At Murdoch Lawyers, we strive to maintain a culture that encourages a healthy work-life balance.
Let’s face it, we all get stressed (particularly at this time of year) and as an employer, we try to help minimise stress placed upon all members of our team.
To assist with this, Murdoch Lawyers has become a signatory to the Tristan Jepson Memorial Foundation (www.tjmf.org.au).
The TJMF Guidelines provide a framework to help employers promote psychologically healthy workplaces by meeting specific psychosocial factors including:
- Oganisation culture
- Psychological and social support
- Clear leadership and expectations
- Civility and respect
- Psychological competencies and requirements
- Growth and development
- Recognition and reward
- Good involvement and influence by staff
- Workload management
- Psychological protection
- Protection of physical safety
So why did Murdochs choose to join to be part of this? We all know that work can be stressful and demanding. But are we aware of the impact that stress may be having on our employees or colleagues? Unfortunately, for the legal profession, one in three lawyers and one in four barristers are at high risk of suffering a diagnosable mental health illness.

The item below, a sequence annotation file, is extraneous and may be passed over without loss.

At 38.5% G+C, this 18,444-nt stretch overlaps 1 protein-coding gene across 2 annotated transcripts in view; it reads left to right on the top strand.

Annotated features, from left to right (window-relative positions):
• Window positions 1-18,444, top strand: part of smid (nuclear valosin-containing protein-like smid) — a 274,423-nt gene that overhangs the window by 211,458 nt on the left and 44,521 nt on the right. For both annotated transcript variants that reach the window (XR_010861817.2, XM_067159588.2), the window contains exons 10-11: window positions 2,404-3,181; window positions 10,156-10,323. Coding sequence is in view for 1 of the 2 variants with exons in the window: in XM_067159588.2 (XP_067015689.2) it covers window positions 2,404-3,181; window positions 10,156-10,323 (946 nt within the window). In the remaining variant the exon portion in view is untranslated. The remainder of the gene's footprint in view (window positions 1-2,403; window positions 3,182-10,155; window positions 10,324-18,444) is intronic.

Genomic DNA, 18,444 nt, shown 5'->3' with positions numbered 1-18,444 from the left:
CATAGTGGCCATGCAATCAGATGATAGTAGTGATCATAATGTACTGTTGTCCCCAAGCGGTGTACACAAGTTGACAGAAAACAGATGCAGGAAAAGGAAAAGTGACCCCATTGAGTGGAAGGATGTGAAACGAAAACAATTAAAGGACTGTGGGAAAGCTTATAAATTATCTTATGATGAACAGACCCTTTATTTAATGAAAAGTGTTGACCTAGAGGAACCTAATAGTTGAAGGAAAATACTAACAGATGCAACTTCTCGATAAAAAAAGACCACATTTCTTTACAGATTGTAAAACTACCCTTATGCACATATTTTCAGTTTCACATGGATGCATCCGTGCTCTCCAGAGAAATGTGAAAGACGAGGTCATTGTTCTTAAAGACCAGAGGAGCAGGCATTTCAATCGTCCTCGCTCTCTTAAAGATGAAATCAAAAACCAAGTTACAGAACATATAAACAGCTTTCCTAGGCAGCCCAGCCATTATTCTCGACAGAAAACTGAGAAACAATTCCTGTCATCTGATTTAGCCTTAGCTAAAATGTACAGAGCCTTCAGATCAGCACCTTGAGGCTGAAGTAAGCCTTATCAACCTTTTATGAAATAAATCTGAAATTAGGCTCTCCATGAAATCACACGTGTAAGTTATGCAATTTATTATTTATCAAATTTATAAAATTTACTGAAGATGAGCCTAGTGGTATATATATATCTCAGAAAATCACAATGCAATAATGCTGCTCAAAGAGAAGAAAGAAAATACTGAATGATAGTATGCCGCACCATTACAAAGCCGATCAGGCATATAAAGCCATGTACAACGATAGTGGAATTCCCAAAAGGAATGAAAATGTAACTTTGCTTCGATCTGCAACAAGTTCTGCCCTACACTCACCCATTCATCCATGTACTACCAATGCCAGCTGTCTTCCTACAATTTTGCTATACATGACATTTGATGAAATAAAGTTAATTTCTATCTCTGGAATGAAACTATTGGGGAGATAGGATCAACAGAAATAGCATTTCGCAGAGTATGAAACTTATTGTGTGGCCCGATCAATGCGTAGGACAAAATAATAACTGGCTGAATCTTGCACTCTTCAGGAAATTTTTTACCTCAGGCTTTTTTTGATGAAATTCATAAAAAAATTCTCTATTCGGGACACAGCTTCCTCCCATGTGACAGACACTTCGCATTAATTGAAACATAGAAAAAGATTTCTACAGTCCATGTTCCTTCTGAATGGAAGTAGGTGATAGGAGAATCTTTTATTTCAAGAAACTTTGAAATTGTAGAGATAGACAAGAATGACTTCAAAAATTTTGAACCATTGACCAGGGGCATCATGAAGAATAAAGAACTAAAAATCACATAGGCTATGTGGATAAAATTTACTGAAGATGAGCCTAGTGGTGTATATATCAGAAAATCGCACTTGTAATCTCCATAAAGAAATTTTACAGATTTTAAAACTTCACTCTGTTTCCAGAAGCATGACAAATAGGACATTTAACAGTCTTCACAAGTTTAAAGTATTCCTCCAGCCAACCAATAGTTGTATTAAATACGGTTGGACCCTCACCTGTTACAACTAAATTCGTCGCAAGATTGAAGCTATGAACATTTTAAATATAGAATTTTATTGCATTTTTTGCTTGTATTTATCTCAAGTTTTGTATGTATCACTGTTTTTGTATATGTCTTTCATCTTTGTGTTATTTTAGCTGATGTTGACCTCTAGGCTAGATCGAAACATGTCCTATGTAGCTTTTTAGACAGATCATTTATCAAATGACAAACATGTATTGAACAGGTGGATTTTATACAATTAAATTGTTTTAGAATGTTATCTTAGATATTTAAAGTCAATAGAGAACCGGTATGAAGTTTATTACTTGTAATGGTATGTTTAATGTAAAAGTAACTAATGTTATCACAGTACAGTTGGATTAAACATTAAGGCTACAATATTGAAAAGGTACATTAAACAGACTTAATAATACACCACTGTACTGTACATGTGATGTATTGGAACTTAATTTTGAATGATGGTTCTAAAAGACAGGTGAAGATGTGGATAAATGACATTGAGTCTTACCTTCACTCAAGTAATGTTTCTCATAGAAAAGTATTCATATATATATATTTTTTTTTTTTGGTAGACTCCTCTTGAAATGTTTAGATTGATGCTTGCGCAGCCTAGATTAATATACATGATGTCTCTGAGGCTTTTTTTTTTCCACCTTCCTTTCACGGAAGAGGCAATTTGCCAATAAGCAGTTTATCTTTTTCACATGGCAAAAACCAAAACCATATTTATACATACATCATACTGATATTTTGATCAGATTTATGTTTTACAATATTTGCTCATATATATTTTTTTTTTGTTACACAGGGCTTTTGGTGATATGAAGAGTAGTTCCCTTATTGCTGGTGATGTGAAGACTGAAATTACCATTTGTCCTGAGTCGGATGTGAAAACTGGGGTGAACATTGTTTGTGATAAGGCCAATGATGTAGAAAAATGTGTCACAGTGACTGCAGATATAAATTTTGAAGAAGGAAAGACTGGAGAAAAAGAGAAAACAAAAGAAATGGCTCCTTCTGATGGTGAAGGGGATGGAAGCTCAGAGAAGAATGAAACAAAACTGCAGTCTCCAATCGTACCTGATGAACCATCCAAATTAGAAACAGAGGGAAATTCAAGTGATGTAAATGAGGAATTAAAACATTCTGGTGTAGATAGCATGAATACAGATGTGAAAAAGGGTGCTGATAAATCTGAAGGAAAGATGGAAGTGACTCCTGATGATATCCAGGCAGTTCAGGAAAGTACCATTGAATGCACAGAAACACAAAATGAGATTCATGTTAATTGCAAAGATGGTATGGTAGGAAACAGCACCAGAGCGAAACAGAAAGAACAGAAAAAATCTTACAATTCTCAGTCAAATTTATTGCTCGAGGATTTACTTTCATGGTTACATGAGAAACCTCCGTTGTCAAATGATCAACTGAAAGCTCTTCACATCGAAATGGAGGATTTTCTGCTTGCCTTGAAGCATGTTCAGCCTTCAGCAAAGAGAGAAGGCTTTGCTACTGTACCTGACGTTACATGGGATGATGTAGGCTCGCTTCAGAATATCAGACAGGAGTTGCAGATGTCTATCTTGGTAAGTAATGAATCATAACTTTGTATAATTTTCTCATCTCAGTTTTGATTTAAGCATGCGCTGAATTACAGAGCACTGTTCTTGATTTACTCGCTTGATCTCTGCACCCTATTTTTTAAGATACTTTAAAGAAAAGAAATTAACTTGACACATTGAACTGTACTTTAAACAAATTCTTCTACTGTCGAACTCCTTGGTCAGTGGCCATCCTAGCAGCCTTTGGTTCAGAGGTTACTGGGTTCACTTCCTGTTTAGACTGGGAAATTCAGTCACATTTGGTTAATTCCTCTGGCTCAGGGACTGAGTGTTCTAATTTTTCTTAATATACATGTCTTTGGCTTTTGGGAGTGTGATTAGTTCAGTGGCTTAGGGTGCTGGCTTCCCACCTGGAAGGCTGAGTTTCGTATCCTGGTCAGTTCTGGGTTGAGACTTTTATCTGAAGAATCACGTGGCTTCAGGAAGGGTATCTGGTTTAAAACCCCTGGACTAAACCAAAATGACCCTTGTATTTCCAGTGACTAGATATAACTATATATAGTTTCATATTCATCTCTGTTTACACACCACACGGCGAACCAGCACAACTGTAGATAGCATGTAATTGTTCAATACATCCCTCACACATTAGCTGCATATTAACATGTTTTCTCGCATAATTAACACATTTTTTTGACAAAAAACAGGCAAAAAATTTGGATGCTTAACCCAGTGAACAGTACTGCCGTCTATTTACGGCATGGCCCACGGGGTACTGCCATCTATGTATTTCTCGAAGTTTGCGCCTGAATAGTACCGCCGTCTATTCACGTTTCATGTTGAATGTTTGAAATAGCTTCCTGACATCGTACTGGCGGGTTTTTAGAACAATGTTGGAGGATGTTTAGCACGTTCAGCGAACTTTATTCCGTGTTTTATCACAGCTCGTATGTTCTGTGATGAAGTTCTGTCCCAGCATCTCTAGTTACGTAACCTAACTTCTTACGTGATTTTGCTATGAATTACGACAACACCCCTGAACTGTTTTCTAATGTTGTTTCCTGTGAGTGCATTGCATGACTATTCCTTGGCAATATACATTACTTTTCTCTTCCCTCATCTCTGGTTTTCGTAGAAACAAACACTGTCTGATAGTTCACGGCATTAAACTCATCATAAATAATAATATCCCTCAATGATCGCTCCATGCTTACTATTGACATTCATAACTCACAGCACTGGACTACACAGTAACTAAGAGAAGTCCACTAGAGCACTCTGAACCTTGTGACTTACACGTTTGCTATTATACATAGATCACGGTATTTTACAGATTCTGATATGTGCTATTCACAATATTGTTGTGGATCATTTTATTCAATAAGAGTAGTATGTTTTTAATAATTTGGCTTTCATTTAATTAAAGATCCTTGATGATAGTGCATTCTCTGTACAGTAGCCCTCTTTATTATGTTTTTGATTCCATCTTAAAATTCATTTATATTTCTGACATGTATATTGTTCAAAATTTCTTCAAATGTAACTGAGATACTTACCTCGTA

By utilising the TJMF Guidelines, Murdochs have implemented a cultural change in the way the firm thinks, speaks and acts when addressing psychological health and safety. Some changes that have been implemented by Murdochs include:
- Educating our team to understand what ‘mental illness’ is and the prevalence within the legal profession
- Ensuring that we continue to provide a work environment that is respectful and considerate of others and provide encouragement and support to our team’s development
- Training of a Mental Health First Aid officer (this is different to a WHSO)
- Providing access to information and support to team members if needed including flexible working arrangements.
Murdoch Lawyers believe that it is important for employers and employees to be informed and supportive of people who may be suffering from a mental illness, both in our workplace and community.
Remember, mental health illnesses do not discriminate but recovery is very possible.